QUEENS OF THE COAL AGE is Maxine Peake‘s humorous and compassionate homage to the four women from Women Against Pit Closures who staged a 5 day peaceful protest within Parkside Colliery in 1993. As with Tour de Beryl andThe Last Testament of Lillian BiloccaPeake joyfully celebrates women who make a difference, who effect social change regardless of personal cost. As with previous work Peake mines a rich vein of humour throughout. She has an acute insight into the need for laughter in the bleakest of situations as humour can protect the toughest of us when we feel at our most vulnerable or desperate.
The four actresses deliver authentic, naturalistic performances. Kate Anthony bristles with energy and passion as Anne Scargill but poignantly allows for the expression of the unforgettable humiliations during the Strikes that wounded this formidable woman. Eve Robertson as Elaine displays a wonderful blend of awkwardness, difference and passion. Every emotion is conveyed with a real physicality that reminded me of Victoria Wood performing at her most vulnerable. Jane Hazlegrove endears as Dot who blusters through her misgivings and shines a light on the dilemma of how to build a society for our children while trying to also provide a secure homelife for them. Danielle Henry as Lesley brings spontaneity and exuberance to the group as she portrays a more youthful passion for the cause and brings awareness to the casual racism she experiences.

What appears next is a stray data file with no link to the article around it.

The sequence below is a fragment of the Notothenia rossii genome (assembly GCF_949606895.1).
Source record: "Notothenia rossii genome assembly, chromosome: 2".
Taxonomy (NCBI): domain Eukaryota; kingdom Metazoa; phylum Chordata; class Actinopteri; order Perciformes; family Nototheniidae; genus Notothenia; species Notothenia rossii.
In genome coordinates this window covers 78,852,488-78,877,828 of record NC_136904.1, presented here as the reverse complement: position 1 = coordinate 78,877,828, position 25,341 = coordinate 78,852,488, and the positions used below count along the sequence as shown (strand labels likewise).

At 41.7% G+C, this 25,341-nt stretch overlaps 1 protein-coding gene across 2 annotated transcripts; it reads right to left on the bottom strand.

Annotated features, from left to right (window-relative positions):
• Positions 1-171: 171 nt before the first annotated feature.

Looking at interviews that Anne Scargill and the other women gave after the strike to journalists and to Peake herself during her research , there is a genuine sense of almost verbatim delivery at times. Little touches such as Lesley’s hair combs becoming needles to stitch blankets from sacking and creating paper roses and a vase really happened and are touching elements of their story that are lovingly included.
The stage design by Georgia Lowe and lighting by Elliot Griggs capture life down the pit with the industrial pit head lift and the dim lighting enhanced by the mining lamps all around the stage and circle. They work in harmony to create a chilly feeling in the theatre as though the audience are underground too, observing in silence like the miners from different eras of the past who move poignantly on and off the stage.
Director Bryony Shanahan ensures that the comedy banter also allows space for the politics at the heart of this production. This production burns with the outrage that although some things may change such as musical taste – there are humorous bursts of music from the women’s youth alongside the pounding beat of young miner Michael’s beloved house music which electrifies the women too. However, the deep frustration lies in that racism, inequality and poverty continue to dominate the lives of so many. It’s noteworthy that nearby Oldham Coliseum is also premiering new work celebrating the power of protest with Ian Kershaw’sBread and Roses. QUEENS OF THE COAL AGE is a production that celebrates unity, friendship, political activism and the ongoing importance of collaboration for social change. All hail the Queens of The Coal Age and all those women who seek something better for themselves, their families and their communities.